Is Steve Reich, the composer, a seminal genius?

For whatever reason I ordered the [full set of his works](Steve Reich 1965-1995) “Steve Reich 1965-1995” about 2 years ago (10 CDs), and have listened to most of it. Some of it is pretty interesting such as "Different Trains ", but there a fair chunk that just sounds like… well, a big, noodling around atonal experiment.

I consider myself to have pretty eclectic muscial tastes, but “It’s gonna rain” (as one example) is so repetitive it goes past interesting to pointlessness IMO. I don’t want to be a tin eared cultural prole. Help me to appreciate Reich!

Here’s the Amazon editorial review said

Reich pioneered the Minimalist Classical style of music, along with Philip Glass, Arvo Part and a number of others. To that end, then, yes, he is considered innovative and influential on much of the music - classical and otherwise - that has come after him.

In terms of all of his work, I cannot comment, for the simple reason that I have not listened to a full spectrum of his work. Having devoted time to two of his most well-known and influential pieces - Drumming and Music for 18 Musicians - I can say that I get it. I can see why others might not, but they work for me. I almost think of them as an integration of classical instrumentation, an acknowledgement of the repititive nature of computer/sequencing based music, and a feel for world-beat, African and Indian-tabla-based polyrhythmic music. In other words, a modern fusion of a variety of sources, resulting in a hypnotic flow of wonderful music.

Really great for a Sunday morning. Allow it time to wash over you - don’t try to pick apart the pieces - allow it to sculpt a sonic landscape for you that you can sail over and through in your mind. I find that the approach to listening to this type of music requires a different type of ear - it isn’t about melody or harmony to me - it is much more about being placed in a rhythmic context. I wish I could explain it better, but the bottom line is that I try to allow it to happen at/with me, rather than to try to actively process it realtime.

Since I can knowingly recommend “18 Musicians” I am comfortable recommending that you start with it. Sip a glass a wine and relax and let it happen. Or - risky, hear, since it borders on music appreciation heresy - wake up on a Sunday morning, get some coffee, get the paper and read it with that piece in the background. Yeah, I know, music should be devoted to, but I find that with this type of music, if I read, I may allow myself to be caught off-guard in a good way and be more open to where the music wants to go. At this point, what’ve you got to lose?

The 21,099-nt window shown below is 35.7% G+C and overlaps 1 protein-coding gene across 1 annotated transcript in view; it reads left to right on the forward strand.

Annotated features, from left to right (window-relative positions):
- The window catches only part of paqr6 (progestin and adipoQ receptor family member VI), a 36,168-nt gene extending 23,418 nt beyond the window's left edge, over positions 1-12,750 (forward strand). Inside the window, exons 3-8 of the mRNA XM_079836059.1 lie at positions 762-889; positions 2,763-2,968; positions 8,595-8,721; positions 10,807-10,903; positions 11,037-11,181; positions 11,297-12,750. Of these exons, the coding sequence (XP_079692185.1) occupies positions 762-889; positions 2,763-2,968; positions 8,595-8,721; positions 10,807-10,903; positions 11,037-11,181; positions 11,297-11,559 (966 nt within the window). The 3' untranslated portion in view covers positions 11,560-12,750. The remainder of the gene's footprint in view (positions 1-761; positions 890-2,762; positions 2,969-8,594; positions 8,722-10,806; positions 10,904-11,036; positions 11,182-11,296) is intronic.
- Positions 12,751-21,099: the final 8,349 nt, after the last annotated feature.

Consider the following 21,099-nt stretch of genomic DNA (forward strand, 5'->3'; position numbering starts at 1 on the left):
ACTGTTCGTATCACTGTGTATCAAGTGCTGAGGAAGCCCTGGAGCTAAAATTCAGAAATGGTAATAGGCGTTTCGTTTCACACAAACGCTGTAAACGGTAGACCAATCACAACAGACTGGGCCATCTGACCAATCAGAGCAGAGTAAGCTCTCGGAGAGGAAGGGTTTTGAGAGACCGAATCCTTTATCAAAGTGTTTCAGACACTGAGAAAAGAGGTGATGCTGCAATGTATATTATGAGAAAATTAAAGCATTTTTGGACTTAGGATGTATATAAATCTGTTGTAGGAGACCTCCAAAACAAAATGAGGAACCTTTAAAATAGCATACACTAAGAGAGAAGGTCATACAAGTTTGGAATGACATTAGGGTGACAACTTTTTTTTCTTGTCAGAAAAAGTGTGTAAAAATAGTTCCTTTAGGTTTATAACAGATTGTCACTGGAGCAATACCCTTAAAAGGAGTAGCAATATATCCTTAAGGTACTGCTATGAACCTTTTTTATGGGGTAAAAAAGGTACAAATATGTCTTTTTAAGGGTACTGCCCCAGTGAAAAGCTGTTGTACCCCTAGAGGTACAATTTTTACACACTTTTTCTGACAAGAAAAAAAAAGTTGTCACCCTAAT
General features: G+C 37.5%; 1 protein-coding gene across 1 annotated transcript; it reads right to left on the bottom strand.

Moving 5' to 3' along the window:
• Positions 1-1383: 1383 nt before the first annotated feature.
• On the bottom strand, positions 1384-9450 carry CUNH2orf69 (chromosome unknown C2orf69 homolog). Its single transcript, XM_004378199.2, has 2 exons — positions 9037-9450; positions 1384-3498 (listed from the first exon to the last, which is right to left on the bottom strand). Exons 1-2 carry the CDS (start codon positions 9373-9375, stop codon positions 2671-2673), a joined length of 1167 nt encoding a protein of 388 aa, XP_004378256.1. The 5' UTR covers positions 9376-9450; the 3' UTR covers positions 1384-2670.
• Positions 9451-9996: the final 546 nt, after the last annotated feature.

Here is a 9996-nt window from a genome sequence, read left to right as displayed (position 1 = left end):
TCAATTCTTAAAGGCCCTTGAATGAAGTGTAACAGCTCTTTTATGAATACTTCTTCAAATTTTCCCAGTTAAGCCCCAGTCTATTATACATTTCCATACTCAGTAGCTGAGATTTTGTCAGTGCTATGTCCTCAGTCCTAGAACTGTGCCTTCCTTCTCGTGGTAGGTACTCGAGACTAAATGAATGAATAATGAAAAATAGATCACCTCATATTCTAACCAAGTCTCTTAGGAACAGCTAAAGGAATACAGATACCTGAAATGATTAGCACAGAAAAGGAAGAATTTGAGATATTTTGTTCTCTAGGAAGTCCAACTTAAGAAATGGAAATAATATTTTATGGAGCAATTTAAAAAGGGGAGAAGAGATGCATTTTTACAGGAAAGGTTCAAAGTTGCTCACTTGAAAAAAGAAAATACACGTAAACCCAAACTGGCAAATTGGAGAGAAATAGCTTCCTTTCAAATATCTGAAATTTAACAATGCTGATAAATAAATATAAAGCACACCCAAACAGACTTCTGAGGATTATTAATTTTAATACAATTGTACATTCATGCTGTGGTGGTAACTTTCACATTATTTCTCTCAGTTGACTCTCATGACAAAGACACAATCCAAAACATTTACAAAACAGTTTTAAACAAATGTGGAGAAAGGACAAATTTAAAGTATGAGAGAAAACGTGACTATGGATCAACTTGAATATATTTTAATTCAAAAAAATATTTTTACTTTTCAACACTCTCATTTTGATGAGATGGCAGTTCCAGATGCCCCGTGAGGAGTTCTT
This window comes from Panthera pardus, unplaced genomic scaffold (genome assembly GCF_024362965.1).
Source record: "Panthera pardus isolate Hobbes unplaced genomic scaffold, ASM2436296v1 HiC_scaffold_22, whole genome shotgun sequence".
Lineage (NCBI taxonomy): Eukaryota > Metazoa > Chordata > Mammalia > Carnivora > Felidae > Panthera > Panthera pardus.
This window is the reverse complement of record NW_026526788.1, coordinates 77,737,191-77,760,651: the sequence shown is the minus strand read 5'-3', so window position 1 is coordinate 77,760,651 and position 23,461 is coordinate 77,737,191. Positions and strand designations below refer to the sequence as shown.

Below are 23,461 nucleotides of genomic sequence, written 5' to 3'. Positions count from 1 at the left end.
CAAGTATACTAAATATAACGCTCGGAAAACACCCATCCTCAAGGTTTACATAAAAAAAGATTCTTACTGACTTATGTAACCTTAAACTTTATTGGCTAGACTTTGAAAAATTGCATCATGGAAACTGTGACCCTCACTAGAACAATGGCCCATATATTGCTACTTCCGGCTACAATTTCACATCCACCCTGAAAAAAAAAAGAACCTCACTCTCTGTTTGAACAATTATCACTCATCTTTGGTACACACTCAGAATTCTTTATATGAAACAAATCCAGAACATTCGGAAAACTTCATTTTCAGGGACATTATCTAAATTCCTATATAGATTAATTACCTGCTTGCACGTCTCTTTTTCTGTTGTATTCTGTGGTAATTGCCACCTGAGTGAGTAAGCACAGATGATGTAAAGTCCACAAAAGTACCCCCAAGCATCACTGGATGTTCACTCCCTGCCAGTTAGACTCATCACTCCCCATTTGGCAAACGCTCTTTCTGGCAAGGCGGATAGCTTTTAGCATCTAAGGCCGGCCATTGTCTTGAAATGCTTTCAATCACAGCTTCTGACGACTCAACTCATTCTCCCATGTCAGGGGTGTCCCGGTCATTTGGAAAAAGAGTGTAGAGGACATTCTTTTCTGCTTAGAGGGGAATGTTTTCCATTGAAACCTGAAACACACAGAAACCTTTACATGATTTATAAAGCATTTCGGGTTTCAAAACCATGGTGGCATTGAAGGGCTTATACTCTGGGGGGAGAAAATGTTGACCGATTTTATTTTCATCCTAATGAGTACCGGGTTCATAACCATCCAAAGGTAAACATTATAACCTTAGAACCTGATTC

Genius? Who knows. But he is certainly an innovative composer who has managed to maintain his relevance and appeal over several generations’ time. Those two qualities alone are very special. College-age kids still listen to him, as do jazzers and electronica fans. You can’t say that for Terry Riley or La Monte Young (other early “minimalists”), at least in my experience.

Personally, I’m partial to Tehillim and a few of the percussion pieces, and not so fond of a lot of his other works. I often find him too process-oriented, and not effective at making his music comprehensible to me on a non-intellectual level. It’s the same way I feel about a lot of serialism. Who cares HOW your music works…if I can’t make sense of it when I listen, I won’t listen.

Have you heard much John Adams? How about Thomas Adès? Those are two of my favorites out there at the moment.

Heh. “Repetitive” is the whole basis behind minimalist music.

The idea with “It’s Gonna Rain” is to wade into it for a few minutes and listen to the spontaneous “fake melodies” that pop up as the words are played out-of-phase with one another. (The same goes for “Violin Phase” and “Come Out”.) Its one of those things you listen to when you’re mellow and meditating. (And I’d bet that inhaling a little THC helps the esperience tremendously – but then again, everything seems profoundly meaningful on THC.)

I just picked up the reissued version of the original Drumming recording from 1974. Incredible. (It’s been reissued on the Deustche Grammophon subdivision Echo 20/21, if you’re curious.) This is the one that’s intended to run around an hour-and-a-half, so it’s a two-disc set.

The original (1978) short version of Music For 18 Musicians on ECM is great, too; it runs about 56 minutes. I like the mix a little better in it, and it feels a little more…driven than the Nonesuch recording from the late '90s.

A good interview with Steve Reich is here:
http://www.musicmavericks.org/features/interview_reich.html.
It’s a little irritating in the transcribed form, in that anything the transcriber couldn’t understand got replaced with an ellipsis or was miswritten, and some of it’s critical information. (For example, the record label ECM gets turned into ACM here.) There’s a RealAudio version of the entire interview in the “Listening Room” section, so you can hear what I mean.

Still can’t get enough of Electric Counterpoint either. The stereo mix of Metheny’s recording is awe-inspiring.